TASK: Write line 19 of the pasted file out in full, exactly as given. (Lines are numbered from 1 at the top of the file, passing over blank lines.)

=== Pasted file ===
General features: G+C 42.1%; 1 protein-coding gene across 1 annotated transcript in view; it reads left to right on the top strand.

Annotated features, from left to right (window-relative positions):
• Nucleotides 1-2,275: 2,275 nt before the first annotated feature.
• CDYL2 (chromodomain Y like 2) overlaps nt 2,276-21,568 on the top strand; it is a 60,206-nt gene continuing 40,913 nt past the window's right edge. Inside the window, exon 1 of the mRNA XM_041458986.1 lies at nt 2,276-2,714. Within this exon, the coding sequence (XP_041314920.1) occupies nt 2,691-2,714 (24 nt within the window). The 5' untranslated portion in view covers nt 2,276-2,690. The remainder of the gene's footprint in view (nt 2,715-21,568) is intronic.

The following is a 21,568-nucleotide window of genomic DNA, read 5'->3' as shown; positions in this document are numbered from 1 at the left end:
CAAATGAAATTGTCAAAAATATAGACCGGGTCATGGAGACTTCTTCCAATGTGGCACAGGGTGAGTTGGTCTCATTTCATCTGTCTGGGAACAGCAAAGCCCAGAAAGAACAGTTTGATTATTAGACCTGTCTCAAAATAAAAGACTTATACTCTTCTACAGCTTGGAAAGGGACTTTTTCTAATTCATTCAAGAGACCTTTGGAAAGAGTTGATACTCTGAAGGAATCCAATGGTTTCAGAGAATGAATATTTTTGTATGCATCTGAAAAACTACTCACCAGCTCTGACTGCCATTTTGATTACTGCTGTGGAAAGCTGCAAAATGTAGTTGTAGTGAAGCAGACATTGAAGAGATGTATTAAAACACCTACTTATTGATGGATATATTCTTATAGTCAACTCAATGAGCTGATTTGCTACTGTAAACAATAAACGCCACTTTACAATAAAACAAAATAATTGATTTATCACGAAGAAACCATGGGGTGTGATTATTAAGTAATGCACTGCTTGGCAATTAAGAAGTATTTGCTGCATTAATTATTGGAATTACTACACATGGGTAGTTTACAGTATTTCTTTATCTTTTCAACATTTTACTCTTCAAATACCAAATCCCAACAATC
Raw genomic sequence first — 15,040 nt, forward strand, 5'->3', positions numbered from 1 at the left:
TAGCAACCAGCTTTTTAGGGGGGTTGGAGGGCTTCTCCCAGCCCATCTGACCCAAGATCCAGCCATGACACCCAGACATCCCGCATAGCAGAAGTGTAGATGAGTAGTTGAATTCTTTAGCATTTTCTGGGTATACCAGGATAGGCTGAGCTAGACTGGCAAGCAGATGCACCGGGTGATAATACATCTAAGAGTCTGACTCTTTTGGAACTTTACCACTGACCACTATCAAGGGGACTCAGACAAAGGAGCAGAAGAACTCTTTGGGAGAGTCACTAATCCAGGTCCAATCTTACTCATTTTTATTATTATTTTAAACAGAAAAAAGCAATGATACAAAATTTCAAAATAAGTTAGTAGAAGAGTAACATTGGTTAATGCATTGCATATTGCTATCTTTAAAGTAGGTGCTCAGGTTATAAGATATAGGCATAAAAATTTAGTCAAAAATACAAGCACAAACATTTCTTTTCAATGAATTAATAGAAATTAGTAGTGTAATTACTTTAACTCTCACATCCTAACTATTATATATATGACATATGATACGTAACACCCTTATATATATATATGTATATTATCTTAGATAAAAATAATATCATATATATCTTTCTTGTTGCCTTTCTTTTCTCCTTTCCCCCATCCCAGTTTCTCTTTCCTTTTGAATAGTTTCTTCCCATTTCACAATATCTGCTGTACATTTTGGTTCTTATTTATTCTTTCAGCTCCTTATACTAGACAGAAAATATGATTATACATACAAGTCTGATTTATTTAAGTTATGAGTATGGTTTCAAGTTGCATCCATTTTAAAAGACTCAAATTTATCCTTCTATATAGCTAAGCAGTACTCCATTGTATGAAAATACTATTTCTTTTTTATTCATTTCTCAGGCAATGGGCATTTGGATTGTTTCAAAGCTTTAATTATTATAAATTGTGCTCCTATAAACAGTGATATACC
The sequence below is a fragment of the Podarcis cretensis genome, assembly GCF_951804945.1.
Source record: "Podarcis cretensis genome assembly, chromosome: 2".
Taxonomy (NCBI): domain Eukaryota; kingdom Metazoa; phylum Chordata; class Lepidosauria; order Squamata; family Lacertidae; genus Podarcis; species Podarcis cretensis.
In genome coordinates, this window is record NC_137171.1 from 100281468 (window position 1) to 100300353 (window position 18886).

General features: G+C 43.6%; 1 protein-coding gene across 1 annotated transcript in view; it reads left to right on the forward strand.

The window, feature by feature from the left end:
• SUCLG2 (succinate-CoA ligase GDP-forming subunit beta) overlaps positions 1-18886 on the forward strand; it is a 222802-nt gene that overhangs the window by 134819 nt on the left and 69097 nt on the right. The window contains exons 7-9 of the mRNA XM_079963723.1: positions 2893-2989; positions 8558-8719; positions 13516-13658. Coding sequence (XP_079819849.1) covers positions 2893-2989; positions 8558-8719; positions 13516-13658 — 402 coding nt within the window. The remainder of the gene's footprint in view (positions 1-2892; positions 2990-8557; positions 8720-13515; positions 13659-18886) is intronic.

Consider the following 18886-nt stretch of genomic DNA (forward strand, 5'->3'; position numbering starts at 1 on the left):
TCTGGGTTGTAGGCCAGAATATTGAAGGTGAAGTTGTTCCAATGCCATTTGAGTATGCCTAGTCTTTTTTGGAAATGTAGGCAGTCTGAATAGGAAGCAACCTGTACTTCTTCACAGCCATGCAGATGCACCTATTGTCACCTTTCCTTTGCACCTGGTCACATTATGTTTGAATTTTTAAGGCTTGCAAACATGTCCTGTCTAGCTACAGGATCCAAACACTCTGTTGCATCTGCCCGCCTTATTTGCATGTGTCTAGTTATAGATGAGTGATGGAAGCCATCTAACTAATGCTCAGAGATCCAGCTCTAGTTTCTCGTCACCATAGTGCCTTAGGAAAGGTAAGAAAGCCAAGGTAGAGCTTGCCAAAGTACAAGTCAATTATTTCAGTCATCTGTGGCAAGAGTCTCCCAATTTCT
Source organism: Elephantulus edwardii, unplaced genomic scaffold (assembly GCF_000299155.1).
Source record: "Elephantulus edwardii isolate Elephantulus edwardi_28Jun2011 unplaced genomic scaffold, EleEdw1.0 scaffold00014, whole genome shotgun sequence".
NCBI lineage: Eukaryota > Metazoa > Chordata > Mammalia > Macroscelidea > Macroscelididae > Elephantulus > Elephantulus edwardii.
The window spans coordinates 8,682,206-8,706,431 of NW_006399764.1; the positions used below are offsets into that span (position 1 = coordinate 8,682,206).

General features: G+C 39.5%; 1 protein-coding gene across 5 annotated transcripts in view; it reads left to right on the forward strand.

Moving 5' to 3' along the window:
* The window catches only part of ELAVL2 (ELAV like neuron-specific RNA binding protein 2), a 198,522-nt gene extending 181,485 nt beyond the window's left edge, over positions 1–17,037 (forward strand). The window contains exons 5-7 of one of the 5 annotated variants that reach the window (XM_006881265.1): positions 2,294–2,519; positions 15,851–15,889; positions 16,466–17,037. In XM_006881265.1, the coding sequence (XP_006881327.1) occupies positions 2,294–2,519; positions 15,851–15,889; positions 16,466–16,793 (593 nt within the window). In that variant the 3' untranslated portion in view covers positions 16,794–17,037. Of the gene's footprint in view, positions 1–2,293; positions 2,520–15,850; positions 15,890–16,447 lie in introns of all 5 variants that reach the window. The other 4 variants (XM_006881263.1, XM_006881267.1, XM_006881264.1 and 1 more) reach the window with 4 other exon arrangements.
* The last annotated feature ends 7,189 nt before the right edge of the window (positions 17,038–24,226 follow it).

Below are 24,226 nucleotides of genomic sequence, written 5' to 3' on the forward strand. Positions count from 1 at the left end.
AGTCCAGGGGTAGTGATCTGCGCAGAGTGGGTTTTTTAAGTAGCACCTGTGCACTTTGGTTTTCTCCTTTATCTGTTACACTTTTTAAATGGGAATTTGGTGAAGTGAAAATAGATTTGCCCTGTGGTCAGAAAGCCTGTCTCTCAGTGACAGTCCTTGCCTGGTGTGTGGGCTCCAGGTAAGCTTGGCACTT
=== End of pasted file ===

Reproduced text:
Source record: "Elephantulus edwardii isolate Elephantulus edwardi_28Jun2011 unplaced genomic scaffold, EleEdw1.0 scaffold00014, whole genome shotgun sequence".